Slice cooked beets into evenly thick rounds. Slice goat cheese log into rounds about the same thickness. On a bed of arugula, stack beets and goat cheese alternately into a small tower.

Meanwhile, in a blender, combine the orange zest, orange juice, balsamic vinegar, honey, garlic, salt and pepper. Blend until smooth. With the blender running, add the olive oil in a steady stream until combined. Transfer to a container and store in the refrigerator. (May have leftover.)

When ready to serve, drizzle vinaigrette over stack and place a rosemary sprig in the top.

At the Tomato Shed Cafe, part of the Stono Farm Market on Johns Island, beets are sometimes featured this way, layered with goat cheese and drizzled with orange vinaigrette. Any fruit or citrus dressing, such as raspberry vinaigrette, may be substituted for the orange.

Roasted Green Bean, Red Onion and Beet Salad

Makes 10 servings


10 large beets, trimmed

6 tablespoons extra-virgin olive oil

8 teaspoons chopped fresh thyme

Nonstick vegetable oil spray

4 red onions, each cut into 6 wedges

2 1/2 pounds slender green beans, trimmed, cut into 3-inch lengths

1/4 cup water

3 tablespoons balsamic vinegar


Preheat oven to 400 degrees. Wrap beets tightly in foil. Place directly on oven rack. Roast until tender when pierced with knife, about 1 hour. Cool beets. Peel and quarter beets. Transfer to large bowl. Add 2 tablespoons olive oil, 2 teaspoons thyme, salt and pepper; toss to coat.

Spray 2 large rimmed baking sheets with nonstick spray. Divide onion wedges between prepared baking sheets. Brush onions on both sides with 2 tablespoons oil; sprinkle with 4 teaspoons thyme, salt and pepper. Arrange onions cut side down and roast until golden brown on bottom, about 10 minutes. Turn onions over. Roast until golden brown and tender, about 10 minutes longer. Transfer to another large bowl.

Divide green beans between same baking sheets. Drizzle beans with remaining 2 tablespoons olive oil, 1/4 cup water, and 2 teaspoons thyme. Sprinkle with salt and pepper. Cover tightly with foil and roast until almost crisp-tender, about 14 minutes. Uncover and continue to roast until water evaporates and beans are crisp-tender, about 5 minutes. Transfer to bowl with onions. (Beets, onions, and green beans can be prepared 2 hours ahead. Let stand at room temperature.)

Drizzle onions and green beans with balsamic vinegar; toss to coat. Season to taste with salt and pepper. Top with beets and serve warm or at room temperature.

Adapted from Bon Appetit magazine, June 2002

Golden Beet Carpaccio

Makes 6 servings


4 medium (2 1/2-inch diameter) golden beets, trimmed, scrubbed

3 tablespoons olive oil

1/2 cup very thinly sliced red onion

1/4 cup extra-virgin olive oil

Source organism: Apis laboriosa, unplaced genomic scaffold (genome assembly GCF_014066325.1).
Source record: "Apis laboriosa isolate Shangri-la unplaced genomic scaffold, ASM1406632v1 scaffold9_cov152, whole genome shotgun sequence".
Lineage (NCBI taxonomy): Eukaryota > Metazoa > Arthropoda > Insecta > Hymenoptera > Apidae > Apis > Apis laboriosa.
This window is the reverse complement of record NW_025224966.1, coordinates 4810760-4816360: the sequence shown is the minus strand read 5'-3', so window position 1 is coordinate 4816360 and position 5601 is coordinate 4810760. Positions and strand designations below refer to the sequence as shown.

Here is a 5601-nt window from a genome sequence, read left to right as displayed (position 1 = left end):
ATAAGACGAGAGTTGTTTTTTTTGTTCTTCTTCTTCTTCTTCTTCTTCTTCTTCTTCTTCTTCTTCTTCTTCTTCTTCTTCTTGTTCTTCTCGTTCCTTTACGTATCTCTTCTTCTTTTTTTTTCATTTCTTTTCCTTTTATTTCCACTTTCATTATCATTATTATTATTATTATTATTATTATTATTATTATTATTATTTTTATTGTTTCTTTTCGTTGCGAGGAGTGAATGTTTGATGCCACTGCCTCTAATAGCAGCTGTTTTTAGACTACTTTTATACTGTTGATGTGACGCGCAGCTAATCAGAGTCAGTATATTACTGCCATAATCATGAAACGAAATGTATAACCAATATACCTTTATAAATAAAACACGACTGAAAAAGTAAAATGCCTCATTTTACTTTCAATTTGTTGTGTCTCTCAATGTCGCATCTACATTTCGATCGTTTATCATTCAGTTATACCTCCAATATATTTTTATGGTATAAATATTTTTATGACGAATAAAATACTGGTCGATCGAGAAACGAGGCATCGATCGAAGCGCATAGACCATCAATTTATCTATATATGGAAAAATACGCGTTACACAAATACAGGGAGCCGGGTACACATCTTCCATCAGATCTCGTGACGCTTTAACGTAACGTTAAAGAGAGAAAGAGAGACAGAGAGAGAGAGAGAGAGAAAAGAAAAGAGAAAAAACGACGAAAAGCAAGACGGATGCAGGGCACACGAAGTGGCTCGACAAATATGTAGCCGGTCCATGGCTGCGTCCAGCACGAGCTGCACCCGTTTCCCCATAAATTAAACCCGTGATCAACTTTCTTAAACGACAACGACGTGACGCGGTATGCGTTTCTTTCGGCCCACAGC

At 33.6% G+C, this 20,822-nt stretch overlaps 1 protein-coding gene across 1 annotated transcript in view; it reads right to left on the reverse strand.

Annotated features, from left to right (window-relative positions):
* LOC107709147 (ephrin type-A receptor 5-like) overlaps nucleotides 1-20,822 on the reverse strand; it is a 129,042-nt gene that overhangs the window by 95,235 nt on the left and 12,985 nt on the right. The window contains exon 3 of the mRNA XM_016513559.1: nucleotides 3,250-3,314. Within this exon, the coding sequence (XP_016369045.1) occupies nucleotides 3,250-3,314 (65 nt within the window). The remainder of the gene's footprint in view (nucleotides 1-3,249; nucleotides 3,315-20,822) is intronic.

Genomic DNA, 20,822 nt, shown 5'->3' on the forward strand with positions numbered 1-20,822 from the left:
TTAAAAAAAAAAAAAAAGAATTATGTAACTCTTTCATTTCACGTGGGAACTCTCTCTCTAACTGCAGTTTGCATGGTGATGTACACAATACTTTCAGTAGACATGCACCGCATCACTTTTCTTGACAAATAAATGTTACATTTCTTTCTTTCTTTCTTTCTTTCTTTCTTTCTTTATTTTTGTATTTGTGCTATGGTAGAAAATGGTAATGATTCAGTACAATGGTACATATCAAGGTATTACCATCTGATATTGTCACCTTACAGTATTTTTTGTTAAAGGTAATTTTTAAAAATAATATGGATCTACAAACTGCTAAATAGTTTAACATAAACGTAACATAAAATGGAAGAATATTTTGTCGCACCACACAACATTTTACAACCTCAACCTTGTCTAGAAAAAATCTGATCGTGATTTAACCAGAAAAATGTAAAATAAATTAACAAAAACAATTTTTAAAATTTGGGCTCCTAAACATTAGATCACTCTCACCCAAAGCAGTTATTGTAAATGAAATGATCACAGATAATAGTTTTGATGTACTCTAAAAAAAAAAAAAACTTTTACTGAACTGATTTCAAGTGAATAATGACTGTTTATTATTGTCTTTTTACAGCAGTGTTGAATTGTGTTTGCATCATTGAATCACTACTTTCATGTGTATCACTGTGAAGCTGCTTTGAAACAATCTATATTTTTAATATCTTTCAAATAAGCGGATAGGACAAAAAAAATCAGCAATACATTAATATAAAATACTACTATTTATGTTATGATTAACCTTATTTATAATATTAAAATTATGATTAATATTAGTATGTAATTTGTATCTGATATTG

2 tablespoons drained capers

2 tablespoons minced fresh chives

6 cups (loosely packed) baby arugula


Preheat oven to 375 degrees. Toss beets with oil in roasting pan. Sprinkle with salt. Cover pan with foil. Roast beets until tender, about 50 minutes. Let beets stand covered at room temperature 20 minutes. Peel beets. Place in bowl; cover and chill at least 1 hour. (Can be made 2 days ahead. Keep chilled.)

Toss onion, oil, capers and chives in small bowl. Season to taste with salt and pepper. Thinly slice beets. Arrange beets in concentric circles on each of 6 plates. Mound arugula atop center of beets on each. Spoon onion-caper mixture over. Sprinkle with salt and pepper.

This dish is a veggie take on classic carpaccio. Chioggia (red and white striped) beets also would be beautiful.

Adapted from Bon Appetit magazine, April 2007

Beet Greens

Serves 4


1 pound beet greens

1 strip of thick-cut bacon, chopped (or a tablespoon of bacon fat)

1/4 cup chopped onion

1 large garlic clove, minced

3/4 cup of water

1 tablespoon sugar

1/4 teaspoon crushed red pepper flakes

1/6 cup of cider vinegar (2 tablespoons plus 2 teaspoons)


Wash the greens in a sink filled with cold water. Drain greens and wash a second time. Drain greens and cut away any heavy stems. Cut leaves into bite-sized pieces. Set aside.

In a large skillet or 3-quart saucepan, cook bacon until lightly browned on medium heat (or heat 1 tablespoon bacon fat). Add onions, cook over medium heat 5-7 minutes, stirring occasionally, until onions soften and start to brown. Stir in garlic. Add water to the hot pan, stirring to loosen any particles from bottom of pan. Stir in sugar and red pepper. Bring mixture to a boil.

Add the beet greens, gently toss with the onion mixture so the greens are well-coated. Reduce heat to low, cover and simmer for 5-15 minutes until the greens are tender. Stir in vinegar.

Adapted from